The status of the melanocytes in keratosis follicularis has been a subject of several studies . [3] sub A decrease in their numbers has been demonstrated, not only from the macular depigmentation but also from early papular lesions. [3] Electron microscopy has demonstrated an absence of heavily melanized melanosomes(Stage IlI, IV) from the leukodermic lesions. [3] The scarcity of melanocytes and scanty melanosomes may not be the only factors responsible for clinical hypopigmentation. A faulty keratinization interfering with melanosome transfer and an overall disruption of the "epidermal melanin unit" may contribute to this strange focal, macular depigmentation of Darier' s disease.

  References Top

1.Griffiths WAD, Leigh IM, Markss R. Disorders of Keratinization. In : Textbook of Dermatology (Champion RH, Burton JL, Ebling FJG, eds), 5th edn. Oxford: Blackwell Scientific, 1992; 1362-5.  Back to cited text no. 1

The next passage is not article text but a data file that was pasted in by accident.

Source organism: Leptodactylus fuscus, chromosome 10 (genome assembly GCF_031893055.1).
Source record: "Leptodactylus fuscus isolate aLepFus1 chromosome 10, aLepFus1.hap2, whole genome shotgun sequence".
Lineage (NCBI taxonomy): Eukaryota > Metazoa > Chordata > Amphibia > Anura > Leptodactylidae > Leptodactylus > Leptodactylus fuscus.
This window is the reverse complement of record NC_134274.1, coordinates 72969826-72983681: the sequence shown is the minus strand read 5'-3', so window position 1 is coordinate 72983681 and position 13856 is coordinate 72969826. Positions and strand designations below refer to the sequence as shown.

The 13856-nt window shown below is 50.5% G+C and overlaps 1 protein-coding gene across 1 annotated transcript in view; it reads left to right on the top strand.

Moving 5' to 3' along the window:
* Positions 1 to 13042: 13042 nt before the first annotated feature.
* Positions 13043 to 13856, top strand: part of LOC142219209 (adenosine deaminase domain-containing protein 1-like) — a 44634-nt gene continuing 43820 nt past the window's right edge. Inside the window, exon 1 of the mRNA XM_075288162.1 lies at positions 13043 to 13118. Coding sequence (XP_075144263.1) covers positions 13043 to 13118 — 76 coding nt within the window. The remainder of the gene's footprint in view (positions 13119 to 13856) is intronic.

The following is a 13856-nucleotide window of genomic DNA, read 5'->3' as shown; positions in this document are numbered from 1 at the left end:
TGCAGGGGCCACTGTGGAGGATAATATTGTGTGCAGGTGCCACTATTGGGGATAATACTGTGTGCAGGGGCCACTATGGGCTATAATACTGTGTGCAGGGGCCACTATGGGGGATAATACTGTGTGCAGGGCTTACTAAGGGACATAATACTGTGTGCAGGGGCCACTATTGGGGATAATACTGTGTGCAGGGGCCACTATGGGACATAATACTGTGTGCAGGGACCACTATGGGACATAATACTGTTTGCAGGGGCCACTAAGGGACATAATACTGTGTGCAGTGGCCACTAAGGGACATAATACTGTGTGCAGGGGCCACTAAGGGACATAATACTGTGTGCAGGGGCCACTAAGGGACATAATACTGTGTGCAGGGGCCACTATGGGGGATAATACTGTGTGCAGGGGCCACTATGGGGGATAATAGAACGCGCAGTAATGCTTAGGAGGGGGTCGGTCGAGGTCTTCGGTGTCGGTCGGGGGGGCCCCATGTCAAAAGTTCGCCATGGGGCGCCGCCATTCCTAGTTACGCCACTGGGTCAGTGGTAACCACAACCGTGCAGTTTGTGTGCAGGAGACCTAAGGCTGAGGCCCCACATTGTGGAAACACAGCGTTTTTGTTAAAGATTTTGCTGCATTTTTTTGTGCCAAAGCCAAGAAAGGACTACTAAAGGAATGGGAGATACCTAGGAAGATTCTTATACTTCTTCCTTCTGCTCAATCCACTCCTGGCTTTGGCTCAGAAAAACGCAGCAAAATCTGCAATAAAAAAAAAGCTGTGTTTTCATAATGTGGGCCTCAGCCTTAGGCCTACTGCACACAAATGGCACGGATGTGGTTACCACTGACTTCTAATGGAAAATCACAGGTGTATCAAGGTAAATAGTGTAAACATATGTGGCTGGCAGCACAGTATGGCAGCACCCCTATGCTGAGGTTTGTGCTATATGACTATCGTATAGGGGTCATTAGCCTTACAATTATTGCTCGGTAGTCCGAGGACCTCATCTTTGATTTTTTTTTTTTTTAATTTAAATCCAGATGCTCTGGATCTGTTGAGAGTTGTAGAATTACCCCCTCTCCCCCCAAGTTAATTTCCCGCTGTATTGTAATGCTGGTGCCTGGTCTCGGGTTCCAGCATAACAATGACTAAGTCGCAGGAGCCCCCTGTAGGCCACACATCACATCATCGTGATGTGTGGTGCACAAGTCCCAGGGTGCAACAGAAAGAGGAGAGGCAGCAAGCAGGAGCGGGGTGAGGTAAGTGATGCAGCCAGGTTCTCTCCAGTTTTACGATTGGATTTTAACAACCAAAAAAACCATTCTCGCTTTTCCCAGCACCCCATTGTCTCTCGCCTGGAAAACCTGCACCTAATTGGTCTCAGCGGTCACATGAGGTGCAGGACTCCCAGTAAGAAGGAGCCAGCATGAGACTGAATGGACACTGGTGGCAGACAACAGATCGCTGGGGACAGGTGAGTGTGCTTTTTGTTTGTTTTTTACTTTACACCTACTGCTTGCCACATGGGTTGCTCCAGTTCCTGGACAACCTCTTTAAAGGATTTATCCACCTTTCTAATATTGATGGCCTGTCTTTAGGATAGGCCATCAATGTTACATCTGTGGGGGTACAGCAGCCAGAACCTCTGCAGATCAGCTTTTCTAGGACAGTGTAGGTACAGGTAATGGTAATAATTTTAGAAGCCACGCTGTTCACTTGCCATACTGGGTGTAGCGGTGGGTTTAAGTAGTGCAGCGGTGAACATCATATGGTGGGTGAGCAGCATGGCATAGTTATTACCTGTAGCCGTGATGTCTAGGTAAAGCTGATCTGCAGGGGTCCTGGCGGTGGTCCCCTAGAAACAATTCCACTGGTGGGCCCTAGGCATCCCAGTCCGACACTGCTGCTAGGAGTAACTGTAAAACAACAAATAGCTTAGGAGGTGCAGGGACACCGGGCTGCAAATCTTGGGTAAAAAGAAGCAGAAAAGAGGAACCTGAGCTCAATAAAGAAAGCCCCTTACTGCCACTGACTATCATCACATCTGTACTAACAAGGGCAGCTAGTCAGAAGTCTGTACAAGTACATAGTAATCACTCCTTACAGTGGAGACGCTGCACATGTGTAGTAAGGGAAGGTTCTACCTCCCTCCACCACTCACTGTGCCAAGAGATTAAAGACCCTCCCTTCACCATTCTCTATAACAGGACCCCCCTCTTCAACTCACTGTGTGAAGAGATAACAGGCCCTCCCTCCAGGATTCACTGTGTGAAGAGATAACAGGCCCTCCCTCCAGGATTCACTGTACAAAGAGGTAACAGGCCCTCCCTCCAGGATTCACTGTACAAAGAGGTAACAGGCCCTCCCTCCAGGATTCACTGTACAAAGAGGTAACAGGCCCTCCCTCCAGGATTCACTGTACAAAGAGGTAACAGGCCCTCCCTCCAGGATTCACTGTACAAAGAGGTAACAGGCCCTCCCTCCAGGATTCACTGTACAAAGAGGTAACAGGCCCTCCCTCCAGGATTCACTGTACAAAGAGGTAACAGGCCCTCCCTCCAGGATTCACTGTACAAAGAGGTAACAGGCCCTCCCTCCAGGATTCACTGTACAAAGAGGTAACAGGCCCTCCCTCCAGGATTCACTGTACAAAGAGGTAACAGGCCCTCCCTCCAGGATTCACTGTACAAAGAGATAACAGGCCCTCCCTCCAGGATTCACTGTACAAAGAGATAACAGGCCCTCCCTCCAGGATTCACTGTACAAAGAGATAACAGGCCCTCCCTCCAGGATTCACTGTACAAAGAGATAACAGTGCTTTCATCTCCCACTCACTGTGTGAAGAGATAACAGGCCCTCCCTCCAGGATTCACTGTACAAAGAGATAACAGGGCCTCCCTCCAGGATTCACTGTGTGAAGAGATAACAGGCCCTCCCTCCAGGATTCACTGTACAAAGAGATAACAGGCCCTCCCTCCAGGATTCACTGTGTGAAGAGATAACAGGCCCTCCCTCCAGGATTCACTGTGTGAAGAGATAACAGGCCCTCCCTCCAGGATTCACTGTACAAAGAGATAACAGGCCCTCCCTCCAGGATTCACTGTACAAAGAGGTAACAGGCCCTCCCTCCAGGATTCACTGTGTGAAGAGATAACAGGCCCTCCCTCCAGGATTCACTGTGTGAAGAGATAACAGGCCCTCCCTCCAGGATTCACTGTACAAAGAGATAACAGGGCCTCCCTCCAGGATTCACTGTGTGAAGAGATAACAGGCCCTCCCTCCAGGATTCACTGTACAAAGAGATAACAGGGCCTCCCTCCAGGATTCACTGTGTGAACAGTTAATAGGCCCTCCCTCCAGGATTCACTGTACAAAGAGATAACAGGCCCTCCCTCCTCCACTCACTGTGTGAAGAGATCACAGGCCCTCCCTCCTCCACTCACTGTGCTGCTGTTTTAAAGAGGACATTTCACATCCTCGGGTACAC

2.Goddal JW, Richmond QM. A case of Darier's disease. Br J Clin Pract 1965; 19: 475-6.  Back to cited text no. 2    
3.Jacyk WK, Visser AJ. Leukodermic macules in keratosis follicularis. Int J Dermatol 1992; 315:7.  Back to cited text no. 3    
4.Cattano AN. An unusual case of keratosis follicularis. Arch Dermatol 1968; 98: 168­74.  Back to cited text no. 4    
5.Cornelison RL, Smith EB, Knox JM. Guttate leukoderma in Darier's disease. Arch Dermatol 1970; 102 : 447-50.  Back to cited text no. 5    
6.Berth-Jones J, Hutchinson PE. Darier's disease with perifollicular depigmentation. Br J Dermatol 1989; 120: 827-30.  Back to cited text no. 6    


[Figure - 1], [Figure - 2], [Figure - 3], [Figure - 4], [Figure - 5]